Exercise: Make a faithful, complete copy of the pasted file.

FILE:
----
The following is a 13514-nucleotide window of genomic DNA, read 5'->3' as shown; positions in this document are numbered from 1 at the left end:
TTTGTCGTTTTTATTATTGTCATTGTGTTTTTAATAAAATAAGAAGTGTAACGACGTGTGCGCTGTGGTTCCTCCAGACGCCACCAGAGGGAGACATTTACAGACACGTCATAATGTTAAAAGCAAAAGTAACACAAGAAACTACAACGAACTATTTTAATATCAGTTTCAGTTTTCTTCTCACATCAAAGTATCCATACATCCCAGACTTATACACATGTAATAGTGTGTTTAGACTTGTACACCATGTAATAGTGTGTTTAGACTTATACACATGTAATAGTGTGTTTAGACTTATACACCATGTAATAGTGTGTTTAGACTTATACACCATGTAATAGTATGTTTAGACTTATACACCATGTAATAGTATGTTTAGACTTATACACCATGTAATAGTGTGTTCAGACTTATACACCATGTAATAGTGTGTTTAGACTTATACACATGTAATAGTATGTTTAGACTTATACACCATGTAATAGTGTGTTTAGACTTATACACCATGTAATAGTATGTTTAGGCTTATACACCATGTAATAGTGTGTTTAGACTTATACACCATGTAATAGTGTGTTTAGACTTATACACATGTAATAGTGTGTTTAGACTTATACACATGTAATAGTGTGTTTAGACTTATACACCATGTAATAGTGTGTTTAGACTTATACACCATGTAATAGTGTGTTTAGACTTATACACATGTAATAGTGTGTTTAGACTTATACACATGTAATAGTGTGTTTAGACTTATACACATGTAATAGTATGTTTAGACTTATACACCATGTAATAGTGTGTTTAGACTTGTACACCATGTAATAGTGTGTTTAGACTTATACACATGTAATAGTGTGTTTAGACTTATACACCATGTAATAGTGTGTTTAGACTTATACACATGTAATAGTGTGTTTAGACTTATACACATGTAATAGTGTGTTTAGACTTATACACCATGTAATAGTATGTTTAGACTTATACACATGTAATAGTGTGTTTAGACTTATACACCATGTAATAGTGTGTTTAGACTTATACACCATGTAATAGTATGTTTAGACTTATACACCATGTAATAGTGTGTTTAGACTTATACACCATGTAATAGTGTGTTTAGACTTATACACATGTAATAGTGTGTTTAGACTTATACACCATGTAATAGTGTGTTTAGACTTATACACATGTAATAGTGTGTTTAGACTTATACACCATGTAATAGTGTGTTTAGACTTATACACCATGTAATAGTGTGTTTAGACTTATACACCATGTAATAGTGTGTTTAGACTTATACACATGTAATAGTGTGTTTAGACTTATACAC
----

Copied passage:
The following is a 13514-nucleotide window of genomic DNA, read 5'->3' as shown; positions in this document are numbered from 1 at the left end:
TTTGTCGTTTTTATTATTGTCATTGTGTTTTTAATAAAATAAGAAGTGTAACGACGTGTGCGCTGTGGTTCCTCCAGACGCCACCAGAGGGAGACATTTACAGACACGTCATAATGTTAAAAGCAAAAGTAACACAAGAAACTACAACGAACTATTTTAATATCAGTTTCAGTTTTCTTCTCACATCAAAGTATCCATACATCCCAGACTTATACACATGTAATAGTGTGTTTAGACTTGTACACCATGTAATAGTGTGTTTAGACTTATACACATGTAATAGTGTGTTTAGACTTATACACCATGTAATAGTGTGTTTAGACTTATACACCATGTAATAGTATGTTTAGACTTATACACCATGTAATAGTATGTTTAGACTTATACACCATGTAATAGTGTGTTCAGACTTATACACCATGTAATAGTGTGTTTAGACTTATACACATGTAATAGTATGTTTAGACTTATACACCATGTAATAGTGTGTTTAGACTTATACACCATGTAATAGTATGTTTAGGCTTATACACCATGTAATAGTGTGTTTAGACTTATACACCATGTAATAGTGTGTTTAGACTTATACACATGTAATAGTGTGTTTAGACTTATACACATGTAATAGTGTGTTTAGACTTATACACCATGTAATAGTGTGTTTAGACTTATACACCATGTAATAGTGTGTTTAGACTTATACACATGTAATAGTGTGTTTAGACTTATACACATGTAATAGTGTGTTTAGACTTATACACATGTAATAGTATGTTTAGACTTATACACCATGTAATAGTGTGTTTAGACTTGTACACCATGTAATAGTGTGTTTAGACTTATACACATGTAATAGTGTGTTTAGACTTATACACCATGTAATAGTGTGTTTAGACTTATACACATGTAATAGTGTGTTTAGACTTATACACATGTAATAGTGTGTTTAGACTTATACACCATGTAATAGTATGTTTAGACTTATACACATGTAATAGTGTGTTTAGACTTATACACCATGTAATAGTGTGTTTAGACTTATACACCATGTAATAGTATGTTTAGACTTATACACCATGTAATAGTGTGTTTAGACTTATACACCATGTAATAGTGTGTTTAGACTTATACACATGTAATAGTGTGTTTAGACTTATACACCATGTAATAGTGTGTTTAGACTTATACACATGTAATAGTGTGTTTAGACTTATACACCATGTAATAGTGTGTTTAGACTTATACACCATGTAATAGTGTGTTTAGACTTATACACCATGTAATAGTGTGTTTAGACTTATACACATGTAATAGTGTGTTTAGACTTATACAC